AMHERST, Mass (WGGB) — The Supreme Court side-steps a major ruling on affirmative action. Monday the justices said a federal appeals court should take a harder look at the case of Abigail Fisher before they make any blanket recommendations. Fisher claims she was denied admission to the University of Texas-Austin because she is white.
It was a “no decision” that local schools were closely watching, including at UMass, where the class of 2017 is in town for orientation.
“What we do is absolutely strive to have a diverse incoming class and students throughout the four years here,” spokesman Ed Blaguszewski said.
The Supreme Court said a lower appeals court didn’t apply the highest level of scrutiny in the Abigail Fisher versus University of Texas case and therefore ordered another review.
That means affirmative action wasn’t called into question, after last being affirmed 10 years ago.
Blaguszewski says UMass is compliant with national standards, as grades and SATs are the main deciding factors for the Minutemen. But who gets the nod if there are two identical applicants?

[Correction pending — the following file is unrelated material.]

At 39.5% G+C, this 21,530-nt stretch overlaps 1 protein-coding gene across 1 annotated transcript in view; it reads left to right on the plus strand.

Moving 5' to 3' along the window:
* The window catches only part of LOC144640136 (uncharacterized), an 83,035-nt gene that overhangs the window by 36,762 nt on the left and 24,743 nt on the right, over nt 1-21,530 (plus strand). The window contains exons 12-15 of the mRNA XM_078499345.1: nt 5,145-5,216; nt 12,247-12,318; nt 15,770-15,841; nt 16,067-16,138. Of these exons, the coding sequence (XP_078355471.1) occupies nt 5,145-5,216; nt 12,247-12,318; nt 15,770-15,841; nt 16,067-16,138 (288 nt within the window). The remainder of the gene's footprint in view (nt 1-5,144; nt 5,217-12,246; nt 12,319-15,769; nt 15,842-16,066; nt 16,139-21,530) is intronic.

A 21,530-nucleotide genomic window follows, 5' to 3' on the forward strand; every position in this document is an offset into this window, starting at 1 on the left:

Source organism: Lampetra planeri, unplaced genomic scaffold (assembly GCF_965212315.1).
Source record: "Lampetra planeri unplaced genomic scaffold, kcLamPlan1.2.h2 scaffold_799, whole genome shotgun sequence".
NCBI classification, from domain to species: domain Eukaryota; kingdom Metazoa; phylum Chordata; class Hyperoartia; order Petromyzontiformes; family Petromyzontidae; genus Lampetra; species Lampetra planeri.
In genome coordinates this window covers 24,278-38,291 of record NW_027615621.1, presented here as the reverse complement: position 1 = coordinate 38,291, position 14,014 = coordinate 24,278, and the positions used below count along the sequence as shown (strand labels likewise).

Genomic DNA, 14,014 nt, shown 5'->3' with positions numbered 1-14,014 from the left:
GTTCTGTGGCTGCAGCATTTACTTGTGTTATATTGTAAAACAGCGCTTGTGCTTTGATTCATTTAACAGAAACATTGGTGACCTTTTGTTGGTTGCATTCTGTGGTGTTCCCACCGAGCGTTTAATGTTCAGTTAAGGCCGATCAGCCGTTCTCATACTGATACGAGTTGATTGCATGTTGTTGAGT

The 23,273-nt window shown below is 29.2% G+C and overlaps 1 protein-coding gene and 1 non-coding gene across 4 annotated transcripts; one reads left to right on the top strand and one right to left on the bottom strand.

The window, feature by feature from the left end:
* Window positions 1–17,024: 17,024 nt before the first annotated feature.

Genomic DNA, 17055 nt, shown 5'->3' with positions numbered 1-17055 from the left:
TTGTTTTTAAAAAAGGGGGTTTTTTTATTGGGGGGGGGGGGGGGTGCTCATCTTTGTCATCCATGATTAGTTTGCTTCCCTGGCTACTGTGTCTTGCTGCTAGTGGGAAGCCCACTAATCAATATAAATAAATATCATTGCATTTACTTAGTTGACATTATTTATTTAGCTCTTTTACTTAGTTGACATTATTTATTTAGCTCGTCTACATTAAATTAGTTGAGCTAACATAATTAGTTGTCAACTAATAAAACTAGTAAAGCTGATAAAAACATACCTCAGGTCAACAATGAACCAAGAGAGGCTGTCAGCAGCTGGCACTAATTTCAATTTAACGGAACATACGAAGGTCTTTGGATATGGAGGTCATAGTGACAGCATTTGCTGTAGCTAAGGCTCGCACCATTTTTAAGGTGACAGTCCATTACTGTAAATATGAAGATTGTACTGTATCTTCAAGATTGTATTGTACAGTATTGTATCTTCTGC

“There’s a whole range of variables and so you can’t really isolate one variable against the other. It’s really, accurately, a holistic review. You take all those things into account and then you come to a decision,” Blaguszewski said.
That includes extra-curriculars, work experience, background, and writing samples, in addition to grades. 21% of UMass undergrads last year were African, Latino, Asian, or Native American.
While UMass says while everybody has a fair chance to get in, they stress that diversity on campus is critical.
“We do that by working with counselors and students across the state,” Blaguszewski said. “Really reaching out to, to let people know far and wide from Amherst in schools with large minority populations that good students can come here.”
UMass says attracting the best and brightest students is their first priority. The Supreme Court could revisit the affirmative action issue again, if it is not resolved in lower courts.